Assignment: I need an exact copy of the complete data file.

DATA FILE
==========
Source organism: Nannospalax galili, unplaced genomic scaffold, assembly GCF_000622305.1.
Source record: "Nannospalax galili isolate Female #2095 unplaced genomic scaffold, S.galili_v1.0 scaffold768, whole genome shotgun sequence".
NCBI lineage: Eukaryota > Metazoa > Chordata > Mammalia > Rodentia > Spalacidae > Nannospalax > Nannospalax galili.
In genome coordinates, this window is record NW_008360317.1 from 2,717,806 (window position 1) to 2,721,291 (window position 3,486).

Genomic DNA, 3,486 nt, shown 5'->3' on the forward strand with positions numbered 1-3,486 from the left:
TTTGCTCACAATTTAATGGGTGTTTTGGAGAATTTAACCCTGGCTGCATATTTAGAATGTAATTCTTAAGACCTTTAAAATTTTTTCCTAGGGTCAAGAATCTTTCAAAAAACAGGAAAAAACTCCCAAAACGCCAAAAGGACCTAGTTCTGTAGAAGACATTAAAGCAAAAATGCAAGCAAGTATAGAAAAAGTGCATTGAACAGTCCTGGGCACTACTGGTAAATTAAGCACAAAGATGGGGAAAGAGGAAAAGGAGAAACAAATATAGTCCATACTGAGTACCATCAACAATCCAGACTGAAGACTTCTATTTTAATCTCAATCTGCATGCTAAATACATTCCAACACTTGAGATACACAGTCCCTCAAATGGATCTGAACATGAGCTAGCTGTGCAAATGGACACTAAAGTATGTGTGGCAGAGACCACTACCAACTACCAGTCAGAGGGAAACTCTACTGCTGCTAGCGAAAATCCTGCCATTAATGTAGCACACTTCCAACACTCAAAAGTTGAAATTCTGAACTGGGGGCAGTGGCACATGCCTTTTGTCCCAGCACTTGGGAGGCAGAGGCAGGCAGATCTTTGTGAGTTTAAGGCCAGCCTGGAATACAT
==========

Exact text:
Source organism: Nannospalax galili, unplaced genomic scaffold, assembly GCF_000622305.1.
Source record: "Nannospalax galili isolate Female #2095 unplaced genomic scaffold, S.galili_v1.0 scaffold768, whole genome shotgun sequence".
NCBI lineage: Eukaryota > Metazoa > Chordata > Mammalia > Rodentia > Spalacidae > Nannospalax > Nannospalax galili.
In genome coordinates, this window is record NW_008360317.1 from 2,717,806 (window position 1) to 2,721,291 (window position 3,486).

Genomic DNA, 3,486 nt, shown 5'->3' on the forward strand with positions numbered 1-3,486 from the left:
TTTGCTCACAATTTAATGGGTGTTTTGGAGAATTTAACCCTGGCTGCATATTTAGAATGTAATTCTTAAGACCTTTAAAATTTTTTCCTAGGGTCAAGAATCTTTCAAAAAACAGGAAAAAACTCCCAAAACGCCAAAAGGACCTAGTTCTGTAGAAGACATTAAAGCAAAAATGCAAGCAAGTATAGAAAAAGTGCATTGAACAGTCCTGGGCACTACTGGTAAATTAAGCACAAAGATGGGGAAAGAGGAAAAGGAGAAACAAATATAGTCCATACTGAGTACCATCAACAATCCAGACTGAAGACTTCTATTTTAATCTCAATCTGCATGCTAAATACATTCCAACACTTGAGATACACAGTCCCTCAAATGGATCTGAACATGAGCTAGCTGTGCAAATGGACACTAAAGTATGTGTGGCAGAGACCACTACCAACTACCAGTCAGAGGGAAACTCTACTGCTGCTAGCGAAAATCCTGCCATTAATGTAGCACACTTCCAACACTCAAAAGTTGAAATTCTGAACTGGGGGCAGTGGCACATGCCTTTTGTCCCAGCACTTGGGAGGCAGAGGCAGGCAGATCTTTGTGAGTTTAAGGCCAGCCTGGAATACAT